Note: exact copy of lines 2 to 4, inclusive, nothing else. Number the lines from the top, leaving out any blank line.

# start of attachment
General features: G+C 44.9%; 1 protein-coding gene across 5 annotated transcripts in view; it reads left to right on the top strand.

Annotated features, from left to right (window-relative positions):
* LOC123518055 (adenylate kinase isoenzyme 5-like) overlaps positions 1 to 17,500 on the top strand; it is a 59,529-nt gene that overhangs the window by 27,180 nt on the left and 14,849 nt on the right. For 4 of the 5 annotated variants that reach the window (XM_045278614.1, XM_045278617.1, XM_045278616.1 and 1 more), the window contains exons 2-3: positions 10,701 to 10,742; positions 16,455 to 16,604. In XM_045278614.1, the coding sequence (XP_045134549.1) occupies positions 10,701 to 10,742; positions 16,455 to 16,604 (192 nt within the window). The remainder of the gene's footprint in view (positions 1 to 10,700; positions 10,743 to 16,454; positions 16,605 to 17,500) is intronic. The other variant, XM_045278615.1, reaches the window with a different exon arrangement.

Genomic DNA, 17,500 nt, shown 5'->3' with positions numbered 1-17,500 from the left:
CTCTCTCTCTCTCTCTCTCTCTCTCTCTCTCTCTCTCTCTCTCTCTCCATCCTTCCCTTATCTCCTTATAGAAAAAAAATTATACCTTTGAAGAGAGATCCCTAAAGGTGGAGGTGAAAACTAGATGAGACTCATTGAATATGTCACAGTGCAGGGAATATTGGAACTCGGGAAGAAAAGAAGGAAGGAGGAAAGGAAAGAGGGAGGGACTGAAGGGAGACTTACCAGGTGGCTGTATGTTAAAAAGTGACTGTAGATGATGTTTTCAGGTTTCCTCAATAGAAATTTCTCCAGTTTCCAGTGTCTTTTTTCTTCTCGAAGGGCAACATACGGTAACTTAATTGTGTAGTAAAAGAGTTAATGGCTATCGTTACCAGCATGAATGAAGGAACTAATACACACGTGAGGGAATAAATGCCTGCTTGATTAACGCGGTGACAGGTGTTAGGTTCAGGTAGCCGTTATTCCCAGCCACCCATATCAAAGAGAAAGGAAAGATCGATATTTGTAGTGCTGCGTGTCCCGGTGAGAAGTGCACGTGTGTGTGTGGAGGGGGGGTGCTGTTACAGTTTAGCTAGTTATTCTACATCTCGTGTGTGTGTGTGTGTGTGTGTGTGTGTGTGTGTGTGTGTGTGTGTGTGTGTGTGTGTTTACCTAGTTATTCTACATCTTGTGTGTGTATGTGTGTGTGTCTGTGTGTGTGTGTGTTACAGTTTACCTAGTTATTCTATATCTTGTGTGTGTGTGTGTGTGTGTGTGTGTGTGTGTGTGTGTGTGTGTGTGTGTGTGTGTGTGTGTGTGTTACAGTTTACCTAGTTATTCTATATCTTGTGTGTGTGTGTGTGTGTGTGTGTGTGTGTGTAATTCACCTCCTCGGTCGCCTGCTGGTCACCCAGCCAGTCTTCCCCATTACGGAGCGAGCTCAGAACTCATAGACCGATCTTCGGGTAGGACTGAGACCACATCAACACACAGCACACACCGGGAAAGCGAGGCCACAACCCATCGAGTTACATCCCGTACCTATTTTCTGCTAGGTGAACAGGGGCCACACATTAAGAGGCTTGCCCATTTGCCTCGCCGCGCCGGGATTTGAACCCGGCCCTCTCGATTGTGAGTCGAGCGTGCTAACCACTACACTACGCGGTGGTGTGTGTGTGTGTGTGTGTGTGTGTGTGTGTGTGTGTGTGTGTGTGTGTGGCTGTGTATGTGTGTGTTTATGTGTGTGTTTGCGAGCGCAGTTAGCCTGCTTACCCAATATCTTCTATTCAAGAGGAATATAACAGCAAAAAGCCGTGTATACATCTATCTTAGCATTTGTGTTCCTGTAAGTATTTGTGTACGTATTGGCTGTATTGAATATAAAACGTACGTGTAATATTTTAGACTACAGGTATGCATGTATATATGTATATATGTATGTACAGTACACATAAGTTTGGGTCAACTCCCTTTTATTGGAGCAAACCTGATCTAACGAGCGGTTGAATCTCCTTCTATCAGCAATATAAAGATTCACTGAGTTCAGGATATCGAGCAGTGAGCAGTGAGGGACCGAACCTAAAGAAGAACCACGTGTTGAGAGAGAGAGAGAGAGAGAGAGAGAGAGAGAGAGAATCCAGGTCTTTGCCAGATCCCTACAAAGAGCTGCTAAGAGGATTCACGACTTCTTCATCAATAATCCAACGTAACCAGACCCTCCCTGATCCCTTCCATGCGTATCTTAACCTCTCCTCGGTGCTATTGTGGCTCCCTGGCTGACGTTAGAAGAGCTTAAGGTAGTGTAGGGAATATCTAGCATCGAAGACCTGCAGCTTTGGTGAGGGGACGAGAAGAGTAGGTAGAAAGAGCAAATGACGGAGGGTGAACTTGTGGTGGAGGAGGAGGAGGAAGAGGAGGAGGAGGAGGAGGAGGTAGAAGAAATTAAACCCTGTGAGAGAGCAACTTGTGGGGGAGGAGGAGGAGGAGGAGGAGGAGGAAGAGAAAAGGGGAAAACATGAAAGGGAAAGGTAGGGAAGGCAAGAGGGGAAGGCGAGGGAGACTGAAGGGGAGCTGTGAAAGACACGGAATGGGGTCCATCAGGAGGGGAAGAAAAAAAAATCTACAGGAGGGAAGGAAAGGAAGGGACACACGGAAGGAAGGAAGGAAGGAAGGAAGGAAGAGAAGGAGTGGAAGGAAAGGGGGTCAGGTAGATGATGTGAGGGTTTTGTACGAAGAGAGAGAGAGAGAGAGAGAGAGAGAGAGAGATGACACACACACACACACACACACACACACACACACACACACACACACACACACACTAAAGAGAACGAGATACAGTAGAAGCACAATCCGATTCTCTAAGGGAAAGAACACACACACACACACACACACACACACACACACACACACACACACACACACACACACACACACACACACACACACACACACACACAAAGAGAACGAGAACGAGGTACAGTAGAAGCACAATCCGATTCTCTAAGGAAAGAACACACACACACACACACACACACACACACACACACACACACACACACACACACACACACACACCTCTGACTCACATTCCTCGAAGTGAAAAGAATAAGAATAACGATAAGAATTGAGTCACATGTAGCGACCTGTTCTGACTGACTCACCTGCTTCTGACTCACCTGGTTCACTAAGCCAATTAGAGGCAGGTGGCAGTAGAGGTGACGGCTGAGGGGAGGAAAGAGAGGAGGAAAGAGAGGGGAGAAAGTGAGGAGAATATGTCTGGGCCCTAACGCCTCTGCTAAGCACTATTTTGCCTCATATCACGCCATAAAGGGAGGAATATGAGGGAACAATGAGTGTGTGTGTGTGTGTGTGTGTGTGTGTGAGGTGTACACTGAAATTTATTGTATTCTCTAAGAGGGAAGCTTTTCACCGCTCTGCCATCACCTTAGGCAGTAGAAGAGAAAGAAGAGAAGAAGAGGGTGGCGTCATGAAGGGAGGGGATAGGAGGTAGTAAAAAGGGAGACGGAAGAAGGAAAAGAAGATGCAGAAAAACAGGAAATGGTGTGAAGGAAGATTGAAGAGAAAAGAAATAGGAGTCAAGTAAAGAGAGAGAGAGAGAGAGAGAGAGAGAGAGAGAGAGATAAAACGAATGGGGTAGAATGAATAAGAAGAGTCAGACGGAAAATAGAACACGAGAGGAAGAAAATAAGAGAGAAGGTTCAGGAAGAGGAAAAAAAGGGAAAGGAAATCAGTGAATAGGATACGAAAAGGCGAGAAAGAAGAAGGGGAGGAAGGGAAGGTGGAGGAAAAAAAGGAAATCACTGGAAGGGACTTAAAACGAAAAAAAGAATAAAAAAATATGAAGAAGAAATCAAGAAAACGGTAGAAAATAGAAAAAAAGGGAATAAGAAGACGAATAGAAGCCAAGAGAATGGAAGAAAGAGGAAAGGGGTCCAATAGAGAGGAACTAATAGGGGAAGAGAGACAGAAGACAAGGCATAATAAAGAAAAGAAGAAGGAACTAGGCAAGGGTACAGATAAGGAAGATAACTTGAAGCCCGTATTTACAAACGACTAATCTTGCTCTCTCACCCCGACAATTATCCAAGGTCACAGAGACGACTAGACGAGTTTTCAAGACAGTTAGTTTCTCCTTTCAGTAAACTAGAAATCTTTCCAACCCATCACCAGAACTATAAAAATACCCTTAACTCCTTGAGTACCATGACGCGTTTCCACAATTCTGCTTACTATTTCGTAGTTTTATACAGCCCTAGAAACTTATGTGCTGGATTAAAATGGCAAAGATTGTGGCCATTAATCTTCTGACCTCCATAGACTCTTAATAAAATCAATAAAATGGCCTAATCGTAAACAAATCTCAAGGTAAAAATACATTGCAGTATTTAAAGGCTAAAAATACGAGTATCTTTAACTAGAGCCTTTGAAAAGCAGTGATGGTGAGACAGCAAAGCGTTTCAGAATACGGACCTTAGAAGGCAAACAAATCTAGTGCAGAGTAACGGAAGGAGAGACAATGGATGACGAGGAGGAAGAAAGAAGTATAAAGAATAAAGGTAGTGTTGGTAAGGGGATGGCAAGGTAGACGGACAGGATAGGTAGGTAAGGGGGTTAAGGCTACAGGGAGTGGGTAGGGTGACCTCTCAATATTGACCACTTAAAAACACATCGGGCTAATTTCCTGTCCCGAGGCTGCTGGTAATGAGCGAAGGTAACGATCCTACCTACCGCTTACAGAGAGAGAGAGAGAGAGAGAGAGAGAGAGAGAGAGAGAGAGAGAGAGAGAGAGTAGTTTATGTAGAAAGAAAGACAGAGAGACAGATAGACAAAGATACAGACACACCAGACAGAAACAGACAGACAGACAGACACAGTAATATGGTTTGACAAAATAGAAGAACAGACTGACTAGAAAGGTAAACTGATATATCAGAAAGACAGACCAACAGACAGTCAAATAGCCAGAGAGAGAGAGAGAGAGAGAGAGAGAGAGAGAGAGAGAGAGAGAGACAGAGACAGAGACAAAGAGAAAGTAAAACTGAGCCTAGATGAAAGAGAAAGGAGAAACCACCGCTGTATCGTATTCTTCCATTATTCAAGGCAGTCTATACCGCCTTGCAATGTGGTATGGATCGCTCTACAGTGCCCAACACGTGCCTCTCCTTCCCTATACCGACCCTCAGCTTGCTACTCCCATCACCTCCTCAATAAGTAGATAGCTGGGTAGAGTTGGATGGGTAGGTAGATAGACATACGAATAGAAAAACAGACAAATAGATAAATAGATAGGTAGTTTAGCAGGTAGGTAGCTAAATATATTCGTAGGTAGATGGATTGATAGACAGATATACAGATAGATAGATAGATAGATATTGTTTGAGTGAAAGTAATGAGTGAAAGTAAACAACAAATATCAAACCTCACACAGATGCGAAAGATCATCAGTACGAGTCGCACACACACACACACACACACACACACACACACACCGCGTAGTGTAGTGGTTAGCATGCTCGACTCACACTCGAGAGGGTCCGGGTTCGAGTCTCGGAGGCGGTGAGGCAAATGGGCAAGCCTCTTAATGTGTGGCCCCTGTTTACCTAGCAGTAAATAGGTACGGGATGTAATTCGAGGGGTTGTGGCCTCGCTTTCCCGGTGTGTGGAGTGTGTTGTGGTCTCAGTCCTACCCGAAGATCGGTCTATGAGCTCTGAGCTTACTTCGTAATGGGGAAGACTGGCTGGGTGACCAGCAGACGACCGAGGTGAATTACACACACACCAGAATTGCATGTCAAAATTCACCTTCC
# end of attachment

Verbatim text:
Annotated features, from left to right (window-relative positions):
* LOC123518055 (adenylate kinase isoenzyme 5-like) overlaps positions 1 to 17,500 on the top strand; it is a 59,529-nt gene that overhangs the window by 27,180 nt on the left and 14,849 nt on the right. For 4 of the 5 annotated variants that reach the window (XM_045278614.1, XM_045278617.1, XM_045278616.1 and 1 more), the window contains exons 2-3: positions 10,701 to 10,742; positions 16,455 to 16,604. In XM_045278614.1, the coding sequence (XP_045134549.1) occupies positions 10,701 to 10,742; positions 16,455 to 16,604 (192 nt within the window). The remainder of the gene's footprint in view (positions 1 to 10,700; positions 10,743 to 16,454; positions 16,605 to 17,500) is intronic. The other variant, XM_045278615.1, reaches the window with a different exon arrangement.

Genomic DNA, 17,500 nt, shown 5'->3' with positions numbered 1-17,500 from the left: